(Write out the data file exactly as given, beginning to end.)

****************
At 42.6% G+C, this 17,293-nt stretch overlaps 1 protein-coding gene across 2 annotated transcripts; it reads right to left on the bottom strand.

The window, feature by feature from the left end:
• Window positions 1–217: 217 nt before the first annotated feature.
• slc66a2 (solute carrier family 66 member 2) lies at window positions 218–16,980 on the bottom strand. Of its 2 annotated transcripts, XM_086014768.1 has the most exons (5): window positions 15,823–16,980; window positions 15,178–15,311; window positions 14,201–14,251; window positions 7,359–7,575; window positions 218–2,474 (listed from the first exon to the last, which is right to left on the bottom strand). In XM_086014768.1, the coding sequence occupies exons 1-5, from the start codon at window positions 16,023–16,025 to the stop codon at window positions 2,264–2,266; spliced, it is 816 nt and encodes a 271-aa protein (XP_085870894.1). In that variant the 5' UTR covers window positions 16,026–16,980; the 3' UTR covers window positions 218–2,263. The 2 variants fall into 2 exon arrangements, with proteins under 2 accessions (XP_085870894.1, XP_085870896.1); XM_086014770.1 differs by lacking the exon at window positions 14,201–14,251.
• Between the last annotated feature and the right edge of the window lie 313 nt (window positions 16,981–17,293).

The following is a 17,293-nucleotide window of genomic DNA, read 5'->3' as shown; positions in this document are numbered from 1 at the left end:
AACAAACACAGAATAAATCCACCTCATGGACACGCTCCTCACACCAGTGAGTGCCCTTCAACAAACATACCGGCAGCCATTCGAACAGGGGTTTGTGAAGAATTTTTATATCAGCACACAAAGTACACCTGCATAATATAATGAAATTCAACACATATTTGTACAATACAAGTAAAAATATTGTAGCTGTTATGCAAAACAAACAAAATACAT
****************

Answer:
At 42.6% G+C, this 17,293-nt stretch overlaps 1 protein-coding gene across 2 annotated transcripts; it reads right to left on the bottom strand.

The window, feature by feature from the left end:
• Window positions 1–217: 217 nt before the first annotated feature.
• slc66a2 (solute carrier family 66 member 2) lies at window positions 218–16,980 on the bottom strand. Of its 2 annotated transcripts, XM_086014768.1 has the most exons (5): window positions 15,823–16,980; window positions 15,178–15,311; window positions 14,201–14,251; window positions 7,359–7,575; window positions 218–2,474 (listed from the first exon to the last, which is right to left on the bottom strand). In XM_086014768.1, the coding sequence occupies exons 1-5, from the start codon at window positions 16,023–16,025 to the stop codon at window positions 2,264–2,266; spliced, it is 816 nt and encodes a 271-aa protein (XP_085870894.1). In that variant the 5' UTR covers window positions 16,026–16,980; the 3' UTR covers window positions 218–2,263. The 2 variants fall into 2 exon arrangements, with proteins under 2 accessions (XP_085870894.1, XP_085870896.1); XM_086014770.1 differs by lacking the exon at window positions 14,201–14,251.
• Between the last annotated feature and the right edge of the window lie 313 nt (window positions 16,981–17,293).

The following is a 17,293-nucleotide window of genomic DNA, read 5'->3' as shown; positions in this document are numbered from 1 at the left end:
AACAAACACAGAATAAATCCACCTCATGGACACGCTCCTCACACCAGTGAGTGCCCTTCAACAAACATACCGGCAGCCATTCGAACAGGGGTTTGTGAAGAATTTTTATATCAGCACACAAAGTACACCTGCATAATATAATGAAATTCAACACATATTTGTACAATACAAGTAAAAATATTGTAGCTGTTATGCAAAACAAACAAAATACAT